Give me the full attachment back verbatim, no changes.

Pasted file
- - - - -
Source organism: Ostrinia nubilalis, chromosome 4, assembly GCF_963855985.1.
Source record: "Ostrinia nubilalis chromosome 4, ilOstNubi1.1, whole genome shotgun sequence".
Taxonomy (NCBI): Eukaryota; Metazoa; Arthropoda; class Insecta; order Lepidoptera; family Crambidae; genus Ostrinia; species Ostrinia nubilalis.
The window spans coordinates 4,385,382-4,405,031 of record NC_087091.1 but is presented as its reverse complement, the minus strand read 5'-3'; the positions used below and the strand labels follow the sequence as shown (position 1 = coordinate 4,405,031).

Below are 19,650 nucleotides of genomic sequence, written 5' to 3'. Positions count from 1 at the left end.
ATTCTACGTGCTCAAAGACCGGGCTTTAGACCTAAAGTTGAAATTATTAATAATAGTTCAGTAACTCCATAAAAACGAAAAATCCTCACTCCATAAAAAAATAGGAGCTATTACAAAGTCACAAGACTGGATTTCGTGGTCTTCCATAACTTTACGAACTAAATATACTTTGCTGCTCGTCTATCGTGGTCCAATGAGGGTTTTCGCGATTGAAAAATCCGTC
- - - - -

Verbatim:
Source organism: Ostrinia nubilalis, chromosome 4, assembly GCF_963855985.1.
Source record: "Ostrinia nubilalis chromosome 4, ilOstNubi1.1, whole genome shotgun sequence".
Taxonomy (NCBI): Eukaryota; Metazoa; Arthropoda; class Insecta; order Lepidoptera; family Crambidae; genus Ostrinia; species Ostrinia nubilalis.
The window spans coordinates 4,385,382-4,405,031 of record NC_087091.1 but is presented as its reverse complement, the minus strand read 5'-3'; the positions used below and the strand labels follow the sequence as shown (position 1 = coordinate 4,405,031).

Below are 19,650 nucleotides of genomic sequence, written 5' to 3'. Positions count from 1 at the left end.
ATTCTACGTGCTCAAAGACCGGGCTTTAGACCTAAAGTTGAAATTATTAATAATAGTTCAGTAACTCCATAAAAACGAAAAATCCTCACTCCATAAAAAAATAGGAGCTATTACAAAGTCACAAGACTGGATTTCGTGGTCTTCCATAACTTTACGAACTAAATATACTTTGCTGCTCGTCTATCGTGGTCCAATGAGGGTTTTCGCGATTGAAAAATCCGTC